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Author: Kuo, Janet
Resulting in 5 citations.
1. Kuo, Janet
Long-Term and Short-Term Economic Resources and Marriage Formation: An Insight into Black-White Differences in Marriage Formation among Cohabitors
Presented: Boston MA, Population Association of America Annual Meeting, May 2014
Cohort(s): NLSY97
Publisher: Population Association of America
Keyword(s): Cohabitation; Education; Marriage; Net Worth; Racial Differences; Wealth

Permission to reprint the abstract has not been received from the publisher.

Using male data from the National Longitudinal Survey of Youth 1997 (NLSY 97), we consider wealth accumulation (i.e., net worth) as one of important components of long-term economic prospects that may facilitate the formation of marriage among cohabitors, net of other relatively short-term economic prospects (i.e., earnings and employment status). Additionally, given the black-white disparity in access to wealth, our thesis is that taking into account wealth accumulation will help us further explain black-white differences in marriage formation among cohabitors.Our preliminary results suggest that long-term economic resources—wealth—is particularly central in marriage formation for cohabitors, whereas short-term economic resources--earnings and employment status are key to remaining cohabiting, relative to dissolution. Education, as a proxy for long-term economic prospect too, is significantly associated with increased risk of marriage and decreased risk of separation. Overall, the inclusion of measures for both short-term and long-term economic prospects helps explain the black-white difference in marriage formation substantially.
Bibliography Citation
Kuo, Janet. "Long-Term and Short-Term Economic Resources and Marriage Formation: An Insight into Black-White Differences in Marriage Formation among Cohabitors." Presented: Boston MA, Population Association of America Annual Meeting, May 2014.
2. Kuo, Janet
Who Benefit from College Education? Relationship Outcomes of Cohabitors in the United States
Presented: San Diego CA, Population Association of America Annual Meeting, April-May 2015
Cohort(s): NLSY97
Publisher: Population Association of America
Keyword(s): Cohabitation; College Education; College Enrollment; Debt/Borrowing; Labor Market Outcomes; Marriage; Student Loans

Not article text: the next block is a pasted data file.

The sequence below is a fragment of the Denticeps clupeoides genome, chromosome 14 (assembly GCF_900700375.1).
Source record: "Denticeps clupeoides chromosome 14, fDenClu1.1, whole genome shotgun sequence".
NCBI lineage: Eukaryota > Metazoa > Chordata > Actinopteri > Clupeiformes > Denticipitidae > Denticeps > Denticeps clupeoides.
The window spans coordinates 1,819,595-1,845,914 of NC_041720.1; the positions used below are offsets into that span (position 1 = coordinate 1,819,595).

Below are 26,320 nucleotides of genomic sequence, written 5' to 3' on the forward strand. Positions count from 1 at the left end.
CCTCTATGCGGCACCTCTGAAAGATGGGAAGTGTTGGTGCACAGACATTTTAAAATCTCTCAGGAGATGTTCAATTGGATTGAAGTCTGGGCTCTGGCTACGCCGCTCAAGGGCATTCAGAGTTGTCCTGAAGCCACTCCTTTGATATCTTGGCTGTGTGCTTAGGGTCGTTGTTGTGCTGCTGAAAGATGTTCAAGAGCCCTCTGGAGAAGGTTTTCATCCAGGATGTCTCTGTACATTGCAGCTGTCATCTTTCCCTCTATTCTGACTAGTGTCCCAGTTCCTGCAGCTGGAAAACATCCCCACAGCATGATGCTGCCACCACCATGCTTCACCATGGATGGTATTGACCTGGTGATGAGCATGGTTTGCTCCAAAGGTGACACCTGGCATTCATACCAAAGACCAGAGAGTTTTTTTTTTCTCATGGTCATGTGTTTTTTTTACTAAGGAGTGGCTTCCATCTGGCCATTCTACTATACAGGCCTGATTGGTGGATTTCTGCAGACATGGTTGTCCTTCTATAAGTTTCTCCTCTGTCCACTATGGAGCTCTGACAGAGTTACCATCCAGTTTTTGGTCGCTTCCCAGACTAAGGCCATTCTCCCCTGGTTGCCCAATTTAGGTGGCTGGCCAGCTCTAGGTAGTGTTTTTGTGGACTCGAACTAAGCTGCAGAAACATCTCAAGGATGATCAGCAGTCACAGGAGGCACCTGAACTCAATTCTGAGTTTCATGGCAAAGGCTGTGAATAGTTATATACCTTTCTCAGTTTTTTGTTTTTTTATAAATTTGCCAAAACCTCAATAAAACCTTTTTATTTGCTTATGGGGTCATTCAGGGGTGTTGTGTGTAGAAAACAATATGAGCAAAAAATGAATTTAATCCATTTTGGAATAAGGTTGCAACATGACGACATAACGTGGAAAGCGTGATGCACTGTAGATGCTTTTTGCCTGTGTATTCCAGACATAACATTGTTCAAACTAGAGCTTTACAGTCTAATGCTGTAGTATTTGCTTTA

Permission to reprint the abstract has not been received from the publisher.

In the United States, college graduates are more likely to experience patterns of union formation that lead to stable family life. The goal of this proposed study is to extend the existing literature on educational differences in family formation by exploring how varied levels of college experience--with and without attainment of a college degree--interact with loads of college loan debts and labor market outcomes in shaping cohabitors' union transition behavior—progression to marriage or separation. The preliminary results suggest that college enrollment experience can shape union transition behavior of cohabitors beyond degree attainment but the pattern varies by gender. Future analysis will further explore the role that student loan debts and labor market outcomes play in conditioning the association between college enrollment experience and union transitions of cohabitors.
Bibliography Citation
Kuo, Janet. "Who Benefit from College Education? Relationship Outcomes of Cohabitors in the United States." Presented: San Diego CA, Population Association of America Annual Meeting, April-May 2015.
3. Kuo, Janet
Raley, Kelly
Job Autonomy and Marriage Formation: A Comparison between Men and Women
Presented: San Francisco CA, Population Association of America Meetings, May 2012
Cohort(s): NLSY97
Publisher: Population Association of America
Keyword(s): Gender Differences; Income; Marriage; Occupational Choice; Occupational Status

Permission to reprint the abstract has not been received from the publisher.